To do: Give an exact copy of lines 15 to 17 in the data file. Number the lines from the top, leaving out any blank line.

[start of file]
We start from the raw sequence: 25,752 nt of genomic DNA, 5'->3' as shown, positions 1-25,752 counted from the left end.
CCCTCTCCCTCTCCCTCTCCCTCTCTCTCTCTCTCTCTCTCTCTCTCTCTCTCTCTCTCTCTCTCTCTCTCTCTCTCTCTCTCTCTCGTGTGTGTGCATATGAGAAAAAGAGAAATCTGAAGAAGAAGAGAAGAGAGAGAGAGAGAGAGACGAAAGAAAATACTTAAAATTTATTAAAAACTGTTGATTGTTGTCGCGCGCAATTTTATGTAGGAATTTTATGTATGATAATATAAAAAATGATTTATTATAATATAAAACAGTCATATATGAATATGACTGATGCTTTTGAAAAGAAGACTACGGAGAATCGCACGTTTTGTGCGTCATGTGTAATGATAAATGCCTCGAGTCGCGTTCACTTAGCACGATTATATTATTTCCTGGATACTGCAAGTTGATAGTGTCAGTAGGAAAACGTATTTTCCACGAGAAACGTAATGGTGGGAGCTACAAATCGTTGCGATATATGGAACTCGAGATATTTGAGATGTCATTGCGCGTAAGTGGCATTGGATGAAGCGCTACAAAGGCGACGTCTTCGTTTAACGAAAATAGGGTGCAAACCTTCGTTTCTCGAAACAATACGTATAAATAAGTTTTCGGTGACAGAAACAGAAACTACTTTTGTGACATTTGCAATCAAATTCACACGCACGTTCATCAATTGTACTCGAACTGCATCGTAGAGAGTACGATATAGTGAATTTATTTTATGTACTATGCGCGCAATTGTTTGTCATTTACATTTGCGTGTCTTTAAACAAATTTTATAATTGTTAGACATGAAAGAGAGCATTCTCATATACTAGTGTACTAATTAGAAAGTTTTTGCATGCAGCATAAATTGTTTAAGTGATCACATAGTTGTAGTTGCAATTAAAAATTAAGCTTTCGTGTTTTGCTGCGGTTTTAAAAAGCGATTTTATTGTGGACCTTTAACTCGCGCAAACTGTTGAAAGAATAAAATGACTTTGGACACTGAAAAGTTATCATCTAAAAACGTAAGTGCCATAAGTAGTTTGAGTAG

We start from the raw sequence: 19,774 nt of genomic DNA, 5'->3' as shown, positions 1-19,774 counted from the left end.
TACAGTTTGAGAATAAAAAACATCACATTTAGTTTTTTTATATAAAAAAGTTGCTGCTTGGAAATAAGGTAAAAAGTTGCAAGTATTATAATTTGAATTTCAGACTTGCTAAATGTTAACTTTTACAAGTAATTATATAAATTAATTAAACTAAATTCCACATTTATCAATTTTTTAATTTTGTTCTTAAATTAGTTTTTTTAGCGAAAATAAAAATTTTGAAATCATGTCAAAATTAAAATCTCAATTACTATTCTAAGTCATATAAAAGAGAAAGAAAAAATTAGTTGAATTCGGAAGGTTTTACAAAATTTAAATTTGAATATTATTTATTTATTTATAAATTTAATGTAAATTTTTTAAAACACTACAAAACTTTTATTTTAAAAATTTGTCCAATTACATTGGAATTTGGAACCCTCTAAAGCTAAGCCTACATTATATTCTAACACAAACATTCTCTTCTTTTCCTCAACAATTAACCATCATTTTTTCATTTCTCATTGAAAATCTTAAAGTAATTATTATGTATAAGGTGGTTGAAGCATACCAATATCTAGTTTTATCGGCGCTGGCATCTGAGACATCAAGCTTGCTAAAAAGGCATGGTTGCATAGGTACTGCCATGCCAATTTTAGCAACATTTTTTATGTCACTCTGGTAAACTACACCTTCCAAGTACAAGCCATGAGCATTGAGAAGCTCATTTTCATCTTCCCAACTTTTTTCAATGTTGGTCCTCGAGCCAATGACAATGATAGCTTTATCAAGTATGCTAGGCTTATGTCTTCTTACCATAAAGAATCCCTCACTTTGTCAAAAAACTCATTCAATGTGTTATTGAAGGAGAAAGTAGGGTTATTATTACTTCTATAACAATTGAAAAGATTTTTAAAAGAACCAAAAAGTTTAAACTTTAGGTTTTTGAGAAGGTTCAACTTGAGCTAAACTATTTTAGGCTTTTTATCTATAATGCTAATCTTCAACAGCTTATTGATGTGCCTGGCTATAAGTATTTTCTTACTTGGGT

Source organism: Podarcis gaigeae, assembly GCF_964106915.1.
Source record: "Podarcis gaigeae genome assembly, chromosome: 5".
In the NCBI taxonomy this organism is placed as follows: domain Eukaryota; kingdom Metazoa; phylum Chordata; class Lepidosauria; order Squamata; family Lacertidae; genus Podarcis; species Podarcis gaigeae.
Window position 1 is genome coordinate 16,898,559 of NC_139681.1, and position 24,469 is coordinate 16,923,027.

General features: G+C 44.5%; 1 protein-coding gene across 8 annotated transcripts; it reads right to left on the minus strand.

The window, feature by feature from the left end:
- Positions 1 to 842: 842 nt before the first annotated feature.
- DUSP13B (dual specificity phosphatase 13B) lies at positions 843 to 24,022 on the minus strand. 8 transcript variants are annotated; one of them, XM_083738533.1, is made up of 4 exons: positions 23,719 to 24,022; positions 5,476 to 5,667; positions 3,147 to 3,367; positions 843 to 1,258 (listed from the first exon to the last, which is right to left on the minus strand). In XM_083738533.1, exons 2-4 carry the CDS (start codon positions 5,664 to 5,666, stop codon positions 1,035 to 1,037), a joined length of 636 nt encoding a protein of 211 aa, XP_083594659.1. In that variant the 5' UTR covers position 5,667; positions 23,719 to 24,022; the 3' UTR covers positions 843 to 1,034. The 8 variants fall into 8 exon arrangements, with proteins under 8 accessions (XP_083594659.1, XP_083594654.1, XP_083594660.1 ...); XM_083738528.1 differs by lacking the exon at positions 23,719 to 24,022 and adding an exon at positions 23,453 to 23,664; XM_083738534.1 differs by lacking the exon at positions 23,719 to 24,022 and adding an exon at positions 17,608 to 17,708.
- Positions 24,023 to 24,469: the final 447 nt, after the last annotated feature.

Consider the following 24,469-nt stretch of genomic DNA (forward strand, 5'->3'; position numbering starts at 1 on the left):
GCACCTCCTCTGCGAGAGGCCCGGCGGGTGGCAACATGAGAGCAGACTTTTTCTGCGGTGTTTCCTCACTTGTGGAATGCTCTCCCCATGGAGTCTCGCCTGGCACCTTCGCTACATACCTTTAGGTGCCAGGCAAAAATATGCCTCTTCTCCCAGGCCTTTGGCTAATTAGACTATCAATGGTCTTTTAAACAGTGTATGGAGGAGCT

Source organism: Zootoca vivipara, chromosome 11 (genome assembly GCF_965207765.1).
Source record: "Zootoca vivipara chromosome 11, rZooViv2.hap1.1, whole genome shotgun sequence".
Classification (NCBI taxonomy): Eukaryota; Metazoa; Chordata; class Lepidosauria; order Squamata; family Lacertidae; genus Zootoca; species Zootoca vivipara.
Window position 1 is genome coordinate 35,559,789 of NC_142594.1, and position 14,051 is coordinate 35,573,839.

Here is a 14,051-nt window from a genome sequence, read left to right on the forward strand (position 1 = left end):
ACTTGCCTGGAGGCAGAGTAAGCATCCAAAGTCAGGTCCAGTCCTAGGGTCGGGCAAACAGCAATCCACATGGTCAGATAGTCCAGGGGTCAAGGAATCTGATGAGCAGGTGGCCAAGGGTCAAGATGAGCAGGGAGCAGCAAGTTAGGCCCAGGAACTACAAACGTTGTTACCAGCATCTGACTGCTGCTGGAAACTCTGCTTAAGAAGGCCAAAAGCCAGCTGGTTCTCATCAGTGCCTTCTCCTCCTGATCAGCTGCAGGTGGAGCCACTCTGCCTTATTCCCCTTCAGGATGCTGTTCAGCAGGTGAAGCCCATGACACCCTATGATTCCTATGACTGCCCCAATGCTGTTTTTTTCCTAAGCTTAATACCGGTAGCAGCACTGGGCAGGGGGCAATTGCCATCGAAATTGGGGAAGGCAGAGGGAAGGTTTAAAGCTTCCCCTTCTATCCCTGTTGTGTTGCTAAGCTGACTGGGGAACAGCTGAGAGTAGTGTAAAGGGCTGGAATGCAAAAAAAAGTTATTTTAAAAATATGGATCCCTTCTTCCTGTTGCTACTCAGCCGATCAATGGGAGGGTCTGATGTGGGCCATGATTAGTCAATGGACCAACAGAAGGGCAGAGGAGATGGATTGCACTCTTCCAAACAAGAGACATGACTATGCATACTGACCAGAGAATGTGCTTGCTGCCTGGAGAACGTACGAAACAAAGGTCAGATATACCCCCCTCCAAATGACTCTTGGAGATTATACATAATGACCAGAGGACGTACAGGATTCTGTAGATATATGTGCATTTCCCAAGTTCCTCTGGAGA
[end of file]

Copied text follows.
GCACCTCCTCTGCGAGAGGCCCGGCGGGTGGCAACATGAGAGCAGACTTTTTCTGCGGTGTTTCCTCACTTGTGGAATGCTCTCCCCATGGAGTCTCGCCTGGCACCTTCGCTACATACCTTTAGGTGCCAGGCAAAAATATGCCTCTTCTCCCAGGCCTTTGGCTAATTAGACTATCAATGGTCTTTTAAACAGTGTATGGAGGAGCT

Source organism: Zootoca vivipara, chromosome 11 (genome assembly GCF_965207765.1).
Source record: "Zootoca vivipara chromosome 11, rZooViv2.hap1.1, whole genome shotgun sequence".